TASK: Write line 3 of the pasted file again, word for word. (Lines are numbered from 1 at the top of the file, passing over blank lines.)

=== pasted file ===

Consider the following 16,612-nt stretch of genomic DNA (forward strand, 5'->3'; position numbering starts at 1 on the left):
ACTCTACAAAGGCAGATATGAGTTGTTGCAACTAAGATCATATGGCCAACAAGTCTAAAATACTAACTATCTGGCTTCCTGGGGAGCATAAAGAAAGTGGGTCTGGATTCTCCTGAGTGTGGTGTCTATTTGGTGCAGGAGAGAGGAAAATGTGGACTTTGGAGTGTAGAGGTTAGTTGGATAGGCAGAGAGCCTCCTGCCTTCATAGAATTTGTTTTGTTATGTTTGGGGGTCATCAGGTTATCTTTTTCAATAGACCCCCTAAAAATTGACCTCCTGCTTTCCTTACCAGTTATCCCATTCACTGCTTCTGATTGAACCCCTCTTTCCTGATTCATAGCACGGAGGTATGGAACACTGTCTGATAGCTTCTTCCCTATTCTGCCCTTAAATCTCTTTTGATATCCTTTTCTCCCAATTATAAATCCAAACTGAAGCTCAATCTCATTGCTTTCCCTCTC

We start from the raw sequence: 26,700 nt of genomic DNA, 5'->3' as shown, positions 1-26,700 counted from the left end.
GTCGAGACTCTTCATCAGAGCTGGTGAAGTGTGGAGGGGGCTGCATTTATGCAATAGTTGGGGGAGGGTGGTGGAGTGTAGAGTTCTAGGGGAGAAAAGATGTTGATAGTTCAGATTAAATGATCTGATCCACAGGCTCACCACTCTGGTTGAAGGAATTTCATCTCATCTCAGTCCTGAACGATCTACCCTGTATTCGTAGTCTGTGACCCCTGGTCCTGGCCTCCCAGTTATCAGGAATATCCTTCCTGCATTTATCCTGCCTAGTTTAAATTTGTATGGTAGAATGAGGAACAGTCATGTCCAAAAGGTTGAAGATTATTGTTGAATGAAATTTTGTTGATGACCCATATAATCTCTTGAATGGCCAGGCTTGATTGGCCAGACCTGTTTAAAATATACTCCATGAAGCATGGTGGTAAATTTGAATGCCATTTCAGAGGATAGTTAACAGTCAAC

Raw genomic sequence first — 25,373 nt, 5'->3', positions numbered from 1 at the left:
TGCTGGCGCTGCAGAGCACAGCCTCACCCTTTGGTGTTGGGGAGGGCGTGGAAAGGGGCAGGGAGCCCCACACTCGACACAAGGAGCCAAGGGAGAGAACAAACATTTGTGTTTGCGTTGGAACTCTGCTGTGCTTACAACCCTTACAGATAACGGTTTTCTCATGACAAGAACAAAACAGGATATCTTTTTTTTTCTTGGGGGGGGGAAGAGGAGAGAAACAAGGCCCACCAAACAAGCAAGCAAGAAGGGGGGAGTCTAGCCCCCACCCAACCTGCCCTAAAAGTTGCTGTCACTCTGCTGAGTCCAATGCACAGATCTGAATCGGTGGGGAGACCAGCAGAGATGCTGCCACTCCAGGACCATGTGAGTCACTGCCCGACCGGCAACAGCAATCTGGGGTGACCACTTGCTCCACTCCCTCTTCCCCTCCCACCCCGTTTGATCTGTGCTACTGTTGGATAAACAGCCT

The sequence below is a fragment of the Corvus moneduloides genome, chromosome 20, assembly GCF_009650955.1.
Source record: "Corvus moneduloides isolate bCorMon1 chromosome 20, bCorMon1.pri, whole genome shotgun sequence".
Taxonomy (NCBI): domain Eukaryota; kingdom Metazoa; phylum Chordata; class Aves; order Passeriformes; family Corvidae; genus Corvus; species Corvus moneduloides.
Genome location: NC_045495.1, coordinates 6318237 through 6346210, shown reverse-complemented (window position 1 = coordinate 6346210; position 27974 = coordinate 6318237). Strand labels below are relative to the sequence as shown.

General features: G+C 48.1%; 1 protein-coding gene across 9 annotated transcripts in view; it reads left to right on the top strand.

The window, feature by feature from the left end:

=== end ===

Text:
We start from the raw sequence: 26,700 nt of genomic DNA, 5'->3' as shown, positions 1-26,700 counted from the left end.